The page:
VMDK (short for Virtual Machine Disk) is a file format that describes containers for virtual hard disk drives to be used in virtual machines like VMware Workstation or VirtualBox.
Initially developed by VMware for its virtual appliance products, VMDK 5.0 is now an open format and is one of the disk formats used inside the Open Virtualization Format for virtual appliances.
The maximum VMDK size is generally 2TB for most applications, but in September 2013, VMware vSphere 5.5 introduced 62TB VMDK capacity.VirtualBox
Oracle VM VirtualBox (formerly Sun VirtualBox, Sun xVM VirtualBox and Innotek VirtualBox) is a free and open-source hosted hypervisor for x86 computers and is under development by Oracle Corporation. Developed initially by Innotek GmbH, it was acquired by Sun Microsystems in 2008, which was, in turn, acquired by Oracle in 2010.
VirtualBox may be installed on a number of host operating systems, including Linux, macOS, Windows, Solaris and OpenSolaris. There are also ports to FreeBSD and Genode.It supports the creation and management of guest virtual machines running versions and derivations of Windows, Linux, BSD, OS/2, Solaris, Haiku, OSx86 and others, and limited virtualization of macOS guests on Apple hardware.For some guest operating systems, a "Guest Additions" package of device drivers and system applications is available, which typically improves performance, especially that of graphics.Virtual appliance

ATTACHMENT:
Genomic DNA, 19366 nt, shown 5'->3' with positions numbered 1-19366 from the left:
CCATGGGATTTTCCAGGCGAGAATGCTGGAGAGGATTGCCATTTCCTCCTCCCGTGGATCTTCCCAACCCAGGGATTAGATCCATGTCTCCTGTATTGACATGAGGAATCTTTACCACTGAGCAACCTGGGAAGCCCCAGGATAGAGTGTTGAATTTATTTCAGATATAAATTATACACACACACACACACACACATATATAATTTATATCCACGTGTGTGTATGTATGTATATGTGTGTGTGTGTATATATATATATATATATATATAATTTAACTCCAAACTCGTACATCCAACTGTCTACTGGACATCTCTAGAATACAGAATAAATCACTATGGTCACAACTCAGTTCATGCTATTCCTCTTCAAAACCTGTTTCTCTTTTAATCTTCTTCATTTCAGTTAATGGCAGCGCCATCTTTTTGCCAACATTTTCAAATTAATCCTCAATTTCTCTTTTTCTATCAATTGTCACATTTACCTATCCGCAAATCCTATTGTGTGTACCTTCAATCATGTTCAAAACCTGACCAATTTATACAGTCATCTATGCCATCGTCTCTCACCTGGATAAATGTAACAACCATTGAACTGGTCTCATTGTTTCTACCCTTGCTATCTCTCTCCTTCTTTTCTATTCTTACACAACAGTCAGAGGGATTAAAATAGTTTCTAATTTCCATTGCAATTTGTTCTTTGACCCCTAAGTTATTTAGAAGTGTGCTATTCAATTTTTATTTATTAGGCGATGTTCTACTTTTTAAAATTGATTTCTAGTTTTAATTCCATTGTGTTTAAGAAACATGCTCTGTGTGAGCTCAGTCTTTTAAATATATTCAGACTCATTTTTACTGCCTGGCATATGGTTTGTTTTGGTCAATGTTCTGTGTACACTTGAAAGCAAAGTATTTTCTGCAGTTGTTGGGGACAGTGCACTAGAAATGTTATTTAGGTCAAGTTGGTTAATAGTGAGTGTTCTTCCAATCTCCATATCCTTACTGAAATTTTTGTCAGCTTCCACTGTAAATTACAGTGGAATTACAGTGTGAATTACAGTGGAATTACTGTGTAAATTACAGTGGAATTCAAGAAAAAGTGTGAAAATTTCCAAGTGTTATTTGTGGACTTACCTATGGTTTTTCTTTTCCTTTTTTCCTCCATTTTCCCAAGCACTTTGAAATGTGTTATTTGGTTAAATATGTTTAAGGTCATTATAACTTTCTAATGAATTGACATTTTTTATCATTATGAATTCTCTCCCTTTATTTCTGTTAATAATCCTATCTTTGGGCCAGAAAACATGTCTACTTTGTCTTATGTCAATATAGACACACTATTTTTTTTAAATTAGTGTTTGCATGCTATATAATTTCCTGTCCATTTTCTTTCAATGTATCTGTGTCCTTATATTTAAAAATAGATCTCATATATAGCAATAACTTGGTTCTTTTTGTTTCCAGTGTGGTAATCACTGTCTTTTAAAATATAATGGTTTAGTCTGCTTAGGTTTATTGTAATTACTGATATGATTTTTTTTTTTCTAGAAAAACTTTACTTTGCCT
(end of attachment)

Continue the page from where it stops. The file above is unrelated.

A virtual appliance is a pre-configured virtual machine image, ready to run on a hypervisor; virtual appliances are a subset of the broader class of software appliances. Installation of a software appliance on a virtual machine and packaging that into an image creates a virtual appliance. Like software appliances, virtual appliances are intended to eliminate the installation, configuration and maintenance costs associated with running complex stacks of software.
A virtual appliance is not a complete virtual machine platform, but rather a software image containing a software stack designed to run on a virtual machine platform which may be a Type 1 or Type 2 hypervisor. Like a physical computer, a hypervisor is merely a platform for running an operating system environment and does not provide application software itself.
Many virtual appliances provide a Web page user interface to permit their configuration. A virtual appliance is usually built to host a single application; it therefore represents a new way to deploy applications on a network.
Standards of DMTF
ISO standards by standard number